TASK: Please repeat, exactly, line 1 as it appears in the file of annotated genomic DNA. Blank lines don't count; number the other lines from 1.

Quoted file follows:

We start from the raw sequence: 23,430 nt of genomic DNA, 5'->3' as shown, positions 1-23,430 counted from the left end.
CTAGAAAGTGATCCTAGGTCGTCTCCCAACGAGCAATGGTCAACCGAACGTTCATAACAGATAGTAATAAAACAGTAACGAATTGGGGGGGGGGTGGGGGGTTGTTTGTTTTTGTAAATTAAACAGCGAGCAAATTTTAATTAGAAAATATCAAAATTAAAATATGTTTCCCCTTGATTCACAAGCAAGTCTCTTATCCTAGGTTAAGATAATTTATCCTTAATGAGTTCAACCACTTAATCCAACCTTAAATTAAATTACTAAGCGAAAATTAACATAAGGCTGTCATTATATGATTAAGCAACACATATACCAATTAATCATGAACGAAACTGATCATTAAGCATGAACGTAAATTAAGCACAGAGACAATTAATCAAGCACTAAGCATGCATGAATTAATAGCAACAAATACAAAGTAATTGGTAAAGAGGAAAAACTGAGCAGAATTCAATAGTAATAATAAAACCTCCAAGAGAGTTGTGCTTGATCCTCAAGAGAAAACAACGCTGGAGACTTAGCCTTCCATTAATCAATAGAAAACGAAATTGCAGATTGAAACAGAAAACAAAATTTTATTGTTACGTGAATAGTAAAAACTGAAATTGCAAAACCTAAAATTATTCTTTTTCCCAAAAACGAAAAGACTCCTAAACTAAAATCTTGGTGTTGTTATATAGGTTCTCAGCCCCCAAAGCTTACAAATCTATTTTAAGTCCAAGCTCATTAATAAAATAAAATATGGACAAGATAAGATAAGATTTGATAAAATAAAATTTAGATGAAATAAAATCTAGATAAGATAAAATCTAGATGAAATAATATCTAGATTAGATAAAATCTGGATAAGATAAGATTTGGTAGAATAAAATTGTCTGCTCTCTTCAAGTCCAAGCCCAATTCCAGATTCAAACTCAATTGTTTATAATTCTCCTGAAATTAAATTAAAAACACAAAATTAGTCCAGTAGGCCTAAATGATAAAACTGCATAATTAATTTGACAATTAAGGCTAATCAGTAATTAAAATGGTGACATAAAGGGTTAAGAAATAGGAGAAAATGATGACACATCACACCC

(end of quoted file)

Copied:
We start from the raw sequence: 23,430 nt of genomic DNA, 5'->3' as shown, positions 1-23,430 counted from the left end.